Perhaps it is time to put that cliché of the subsistence-farming rural villager on a bullock cart to rest forever. In case you haven’t noticed, rural prosperity has led to a lifestyle across India’s hinterland that is at once aspirational as well as ascending steadily.
Today morning, Maruti Suzuki, India’s largest selling car manufacturer, put it down in stone, and in hard figures, what has only been talked and guessed about for some time—that rural market’s got muscle.
In what has been a concerted strategy the Gurgaon auto giant has been pursuing for over a decade, the company declared that more than 40 per cent of its sales now come from rural markets. The market share was barely 10 per cent in 2009, before shooting up to 40.9 per cent now. This translates to a whopping 50 lakh cars sold in rural parts of the country cumulatively.
“Rural markets have a very special place in our business. While the aspirations of upcountry customer care are very similar to those at metros, they demand more attention and care,” said Shashank Srivastava, senior executive director (marketing & sales), Maruti Suzuki.
Of course, Maruti had turned its eyes on the rural landscape following the global financial meltdown of 2008-09. “In 2008, Maruti strengthened its strategy with a focused and structured approach towards the rural hinterland, which was least affected by the global financial crisis then. We built on the network with the aim of ‘Ghar Ghar Mein Maruti’ (Maruti in every household) to tap the immense potential in rural India,” explained Srivastava. This included 12,500 executives specially trained to understand local culture and traditions, as well as many local level engagement initiatives.
It is not Maruti Suzuki or the auto segment alone. It took the first wave of the pandemic, and a disastrous national lockdown for the powers-that-be to realise the power and potential of the rural economy. Industry leaders even admit that if it was not for the stable status of the rural markets, Indian economy would have performed even worse last financial year.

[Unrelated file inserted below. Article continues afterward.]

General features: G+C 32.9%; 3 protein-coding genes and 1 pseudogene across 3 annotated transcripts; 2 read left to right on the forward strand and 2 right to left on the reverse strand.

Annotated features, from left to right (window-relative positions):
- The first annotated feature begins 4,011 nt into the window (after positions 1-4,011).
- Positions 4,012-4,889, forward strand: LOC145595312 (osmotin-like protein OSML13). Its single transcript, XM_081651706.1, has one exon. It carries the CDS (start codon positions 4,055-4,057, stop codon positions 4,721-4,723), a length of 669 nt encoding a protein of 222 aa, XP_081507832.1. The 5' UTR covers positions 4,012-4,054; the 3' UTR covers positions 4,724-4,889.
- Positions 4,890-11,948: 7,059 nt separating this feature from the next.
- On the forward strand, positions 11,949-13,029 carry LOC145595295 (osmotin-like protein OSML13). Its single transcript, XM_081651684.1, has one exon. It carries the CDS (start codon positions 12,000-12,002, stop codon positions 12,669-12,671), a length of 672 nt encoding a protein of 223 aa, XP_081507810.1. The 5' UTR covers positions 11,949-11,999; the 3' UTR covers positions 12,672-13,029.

“If that rural support was not there, our economy would have suffered much more badly,” said Sanjay Aggarwal, president of the PHD Chamber of Commerce & Industry. “While we shut down our factories and offices… the farmer was working, the crop last year was good, and he made good money. Now we have seen the staying power of the rural economy, the strength to help the economy to some extent.”
One sector which had always banked on the rural markets has been the fast moving consumer goods segment (FMCG). According to Nielsen, rural markets account for 39 per cent of FMCG sales — demand in rural markets has been outstripping sales growth in urban areas for most firms in the last many quarters. It particularly got strengthened after the pandemic hit, with good crops, migrants coming back from the cities and spending, plus the government infusing cash through schemes like Jan Dhan as well as MNREGA. Not surprisingly, while FMCG sales increased less than one per cent in urban India last festive season, it shot up 14 per cent in rural markets.
Udaan, a Bengaluru-based e-commerce startup helps small retailers in rural areas scale up their business by taking them digital. “This is a one lakh crore rupee market,'' said its co-founder Sujeet Kumar in a recent interview, pointing to the immense potential.
With its significance rising, big FMCG companies as well as automakers were initially worried whether the second wave had hit the rural markets or not, and if so, how much. Hindustan Unilever (HUl), the retail market leader, last month said that rural markets remained resilient despite the impact of the second Covid wave. HUL chairman and managing director Sanjiv Mehta even told the company’s AGM that it was even prepared to tide over the third wave impacting rural markets with alternate logistic models ready.